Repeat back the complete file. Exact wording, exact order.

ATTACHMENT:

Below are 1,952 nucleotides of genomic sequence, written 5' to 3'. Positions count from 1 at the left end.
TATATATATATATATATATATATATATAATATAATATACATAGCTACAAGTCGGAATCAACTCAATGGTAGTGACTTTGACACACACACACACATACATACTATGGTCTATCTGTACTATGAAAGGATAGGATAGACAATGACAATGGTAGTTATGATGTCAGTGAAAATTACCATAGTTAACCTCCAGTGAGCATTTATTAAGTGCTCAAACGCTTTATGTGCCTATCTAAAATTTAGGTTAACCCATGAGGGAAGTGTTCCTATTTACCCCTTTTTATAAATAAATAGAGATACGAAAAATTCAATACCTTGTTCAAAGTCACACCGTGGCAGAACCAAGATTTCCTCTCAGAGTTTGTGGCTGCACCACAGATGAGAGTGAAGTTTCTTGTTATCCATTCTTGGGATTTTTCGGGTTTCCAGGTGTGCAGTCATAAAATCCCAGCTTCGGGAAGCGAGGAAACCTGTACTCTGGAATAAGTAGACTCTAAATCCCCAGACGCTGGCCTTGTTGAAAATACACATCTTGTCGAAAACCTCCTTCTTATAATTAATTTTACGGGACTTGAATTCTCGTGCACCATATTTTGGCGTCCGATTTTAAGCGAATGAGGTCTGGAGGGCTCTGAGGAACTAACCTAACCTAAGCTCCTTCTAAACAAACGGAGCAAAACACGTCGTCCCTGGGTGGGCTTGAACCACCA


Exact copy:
Below are 1,952 nucleotides of genomic sequence, written 5' to 3'. Positions count from 1 at the left end.
TATATATATATATATATATATATATATAATATAATATACATAGCTACAAGTCGGAATCAACTCAATGGTAGTGACTTTGACACACACACACACATACATACTATGGTCTATCTGTACTATGAAAGGATAGGATAGACAATGACAATGGTAGTTATGATGTCAGTGAAAATTACCATAGTTAACCTCCAGTGAGCATTTATTAAGTGCTCAAACGCTTTATGTGCCTATCTAAAATTTAGGTTAACCCATGAGGGAAGTGTTCCTATTTACCCCTTTTTATAAATAAATAGAGATACGAAAAATTCAATACCTTGTTCAAAGTCACACCGTGGCAGAACCAAGATTTCCTCTCAGAGTTTGTGGCTGCACCACAGATGAGAGTGAAGTTTCTTGTTATCCATTCTTGGGATTTTTCGGGTTTCCAGGTGTGCAGTCATAAAATCCCAGCTTCGGGAAGCGAGGAAACCTGTACTCTGGAATAAGTAGACTCTAAATCCCCAGACGCTGGCCTTGTTGAAAATACACATCTTGTCGAAAACCTCCTTCTTATAATTAATTTTACGGGACTTGAATTCTCGTGCACCATATTTTGGCGTCCGATTTTAAGCGAATGAGGTCTGGAGGGCTCTGAGGAACTAACCTAACCTAAGCTCCTTCTAAACAAACGGAGCAAAACACGTCGTCCCTGGGTGGGCTTGAACCACCA